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US: Federal Court Declines Appeal To Lift Stay On Biden Admin's COVID-19 Vaccine Mandate

US Federal Court on November 12 declined to lift its stay on the President Joe Biden administration’s vaccine mandate for businesses with 100 or more workers.

Federal courrt

Image: AP

A United States federal court on Friday, November 12 declined to lift its stay on the President Joe Biden administration’s vaccine mandate for businesses with 100 or more workers. The New Orleans-based 5th United States Circuit Court of Appeals granted an emergency stay just last Saturday over the federal government’s call for those workers to be vaccinated by January 4 or face mask requirements and weekly tests. According to AP, the lawyers for the Justice and Labor departments filed a response on Monday in which they said that the temporary stay on the mandate from coming into effect would only increase the COVID-19 pandemic. 

The lawyers also said that stopping the mandate would “cost dozens or even hundreds of lives per day.” however, the appeals court on Friday rejected the argument and Judge Kurt D Engelhardt wrote that the halt “is firmly in the public interest.” As per AP, Engelhardt wrote, “From economic uncertainty to workplace strife, the mere spectre of the Mandate has contributed to untold economic upheaval in recent months.”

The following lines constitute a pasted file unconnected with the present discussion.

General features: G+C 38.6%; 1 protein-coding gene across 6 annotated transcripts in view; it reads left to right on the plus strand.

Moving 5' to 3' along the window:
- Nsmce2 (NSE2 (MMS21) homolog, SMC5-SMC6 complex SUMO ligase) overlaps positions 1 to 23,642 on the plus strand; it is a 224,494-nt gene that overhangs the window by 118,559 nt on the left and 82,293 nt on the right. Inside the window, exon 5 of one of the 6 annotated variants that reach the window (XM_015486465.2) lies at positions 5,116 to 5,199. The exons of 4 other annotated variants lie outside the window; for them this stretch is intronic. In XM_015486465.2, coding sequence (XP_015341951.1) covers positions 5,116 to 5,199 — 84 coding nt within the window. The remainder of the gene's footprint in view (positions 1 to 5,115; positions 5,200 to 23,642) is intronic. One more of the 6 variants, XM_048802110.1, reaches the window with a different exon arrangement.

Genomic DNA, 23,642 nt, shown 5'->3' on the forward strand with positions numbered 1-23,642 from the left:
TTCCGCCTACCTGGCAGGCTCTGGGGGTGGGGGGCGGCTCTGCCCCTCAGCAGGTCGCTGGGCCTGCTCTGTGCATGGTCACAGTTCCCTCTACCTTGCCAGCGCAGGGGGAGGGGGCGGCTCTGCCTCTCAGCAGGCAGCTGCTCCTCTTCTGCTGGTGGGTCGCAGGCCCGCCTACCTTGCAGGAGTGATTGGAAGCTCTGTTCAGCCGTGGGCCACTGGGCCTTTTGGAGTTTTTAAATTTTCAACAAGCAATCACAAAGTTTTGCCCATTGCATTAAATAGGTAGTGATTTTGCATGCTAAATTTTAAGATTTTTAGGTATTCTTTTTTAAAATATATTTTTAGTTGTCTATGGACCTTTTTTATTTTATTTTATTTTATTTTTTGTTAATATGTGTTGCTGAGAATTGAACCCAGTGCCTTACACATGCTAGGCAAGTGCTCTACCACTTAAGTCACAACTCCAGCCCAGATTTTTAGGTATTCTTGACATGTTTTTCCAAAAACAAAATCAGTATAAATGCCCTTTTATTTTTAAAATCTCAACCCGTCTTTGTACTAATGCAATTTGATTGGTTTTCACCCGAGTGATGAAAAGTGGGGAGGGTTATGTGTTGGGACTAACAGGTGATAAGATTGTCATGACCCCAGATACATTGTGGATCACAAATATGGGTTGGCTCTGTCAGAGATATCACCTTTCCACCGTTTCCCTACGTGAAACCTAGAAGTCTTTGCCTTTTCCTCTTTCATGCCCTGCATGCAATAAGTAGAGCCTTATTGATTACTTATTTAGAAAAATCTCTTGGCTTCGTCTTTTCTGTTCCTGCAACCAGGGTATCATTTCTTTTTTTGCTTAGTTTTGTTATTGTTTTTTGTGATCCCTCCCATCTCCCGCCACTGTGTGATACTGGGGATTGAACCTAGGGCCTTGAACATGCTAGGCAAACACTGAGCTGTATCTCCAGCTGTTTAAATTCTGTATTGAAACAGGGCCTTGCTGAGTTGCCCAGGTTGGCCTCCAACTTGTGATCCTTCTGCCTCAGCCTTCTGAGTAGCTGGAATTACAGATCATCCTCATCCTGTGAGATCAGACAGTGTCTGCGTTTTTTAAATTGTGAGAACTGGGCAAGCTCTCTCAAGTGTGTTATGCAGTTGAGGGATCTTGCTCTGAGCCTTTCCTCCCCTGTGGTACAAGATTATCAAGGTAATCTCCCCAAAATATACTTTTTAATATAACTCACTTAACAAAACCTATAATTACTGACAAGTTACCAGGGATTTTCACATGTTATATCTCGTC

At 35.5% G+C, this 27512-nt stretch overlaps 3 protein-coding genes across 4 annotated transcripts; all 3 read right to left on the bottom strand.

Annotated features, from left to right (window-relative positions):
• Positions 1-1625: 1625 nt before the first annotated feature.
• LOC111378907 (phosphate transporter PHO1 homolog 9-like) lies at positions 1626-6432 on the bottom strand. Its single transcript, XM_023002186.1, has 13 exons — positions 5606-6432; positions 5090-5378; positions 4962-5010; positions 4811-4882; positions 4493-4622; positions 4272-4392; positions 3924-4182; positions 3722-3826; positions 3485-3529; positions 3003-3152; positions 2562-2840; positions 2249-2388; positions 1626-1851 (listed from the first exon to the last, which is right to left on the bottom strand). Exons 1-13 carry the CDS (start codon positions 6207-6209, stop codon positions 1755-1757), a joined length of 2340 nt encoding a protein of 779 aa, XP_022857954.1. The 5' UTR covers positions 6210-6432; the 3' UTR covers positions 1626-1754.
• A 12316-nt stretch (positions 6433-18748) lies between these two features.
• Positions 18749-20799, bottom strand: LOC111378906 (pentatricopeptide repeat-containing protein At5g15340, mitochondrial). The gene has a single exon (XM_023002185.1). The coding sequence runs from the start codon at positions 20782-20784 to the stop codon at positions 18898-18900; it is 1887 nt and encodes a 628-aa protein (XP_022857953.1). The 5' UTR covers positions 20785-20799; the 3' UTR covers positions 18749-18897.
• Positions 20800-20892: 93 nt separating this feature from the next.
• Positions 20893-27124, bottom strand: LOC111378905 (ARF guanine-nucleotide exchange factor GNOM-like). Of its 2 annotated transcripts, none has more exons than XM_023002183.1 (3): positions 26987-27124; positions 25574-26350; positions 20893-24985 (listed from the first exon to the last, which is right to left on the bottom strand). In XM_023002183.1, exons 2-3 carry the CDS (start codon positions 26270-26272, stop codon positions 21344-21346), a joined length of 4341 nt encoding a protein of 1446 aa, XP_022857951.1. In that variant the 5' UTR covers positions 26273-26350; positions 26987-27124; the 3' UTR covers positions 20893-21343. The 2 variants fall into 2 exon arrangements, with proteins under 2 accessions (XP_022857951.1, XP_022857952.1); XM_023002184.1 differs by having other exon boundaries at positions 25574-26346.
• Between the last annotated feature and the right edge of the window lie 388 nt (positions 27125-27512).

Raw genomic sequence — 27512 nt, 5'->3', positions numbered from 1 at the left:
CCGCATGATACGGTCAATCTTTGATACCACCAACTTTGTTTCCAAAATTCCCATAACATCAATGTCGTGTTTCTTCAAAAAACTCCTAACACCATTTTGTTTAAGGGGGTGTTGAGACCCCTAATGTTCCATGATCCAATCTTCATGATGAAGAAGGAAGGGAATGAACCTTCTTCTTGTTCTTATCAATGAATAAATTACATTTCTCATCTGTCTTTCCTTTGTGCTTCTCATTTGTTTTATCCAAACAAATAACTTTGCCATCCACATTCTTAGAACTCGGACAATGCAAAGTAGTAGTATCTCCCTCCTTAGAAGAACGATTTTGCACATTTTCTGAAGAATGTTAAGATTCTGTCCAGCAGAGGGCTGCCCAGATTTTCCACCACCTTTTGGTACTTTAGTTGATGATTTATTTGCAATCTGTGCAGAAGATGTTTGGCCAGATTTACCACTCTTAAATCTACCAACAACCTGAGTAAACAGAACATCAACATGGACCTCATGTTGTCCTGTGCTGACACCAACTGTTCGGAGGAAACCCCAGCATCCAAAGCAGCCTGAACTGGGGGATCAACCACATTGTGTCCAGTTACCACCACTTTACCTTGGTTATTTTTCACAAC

On Saturday, November 6, the US Court of Appeals for the Fifth Circuit said that multiple petitioners opposing the mandate had raised “grave statutory and constitutional issues” and granted a temporary hold on the program. The petitioners include five conservative US states along with several private employers and other religious groups. They have questioned the federal government’s authority to issue a nationwide order regarding COVID-19 vaccines. 

White House backs the vaccine mandate

United States President Joe Biden’s administration on November 7, defended its COVID-19 vaccine mandate for large firms in the country despite an ongoing court challenge that has temporarily frozen the program. While speaking on ABC talk show ‘This Week’, US Surgeon general Vivek Murthy said that Biden and his administration would have not introduced the requirements regarding the vaccine against Coronavirus if they didn’t think they were “appropriate and necessary”.

Murthy said, “The president and the administration wouldn't have put these requirements in place if they didn't think they were appropriate and necessary. The administration is certainly prepared to defend them.”

Meanwhile, White House chief of staff Ron Klain said that he was “quite confident” that the mandate would be upheld while citing the earlier court rulings that upheld the state-level mandates. He told NBC’s ‘Meet the Press', “It’s common sense.” The federal mandate in the centre of the controversy in the country is introduced to push millions of workers at businesses with over 100 employees into getting COVID-19 jabs or being subjected to weekly testing. The mandate is also designed as one of the most crucial efforts by the Biden administration to stem the COVID-19 pandemic under control. 

Image: AP

(With AP inputs)

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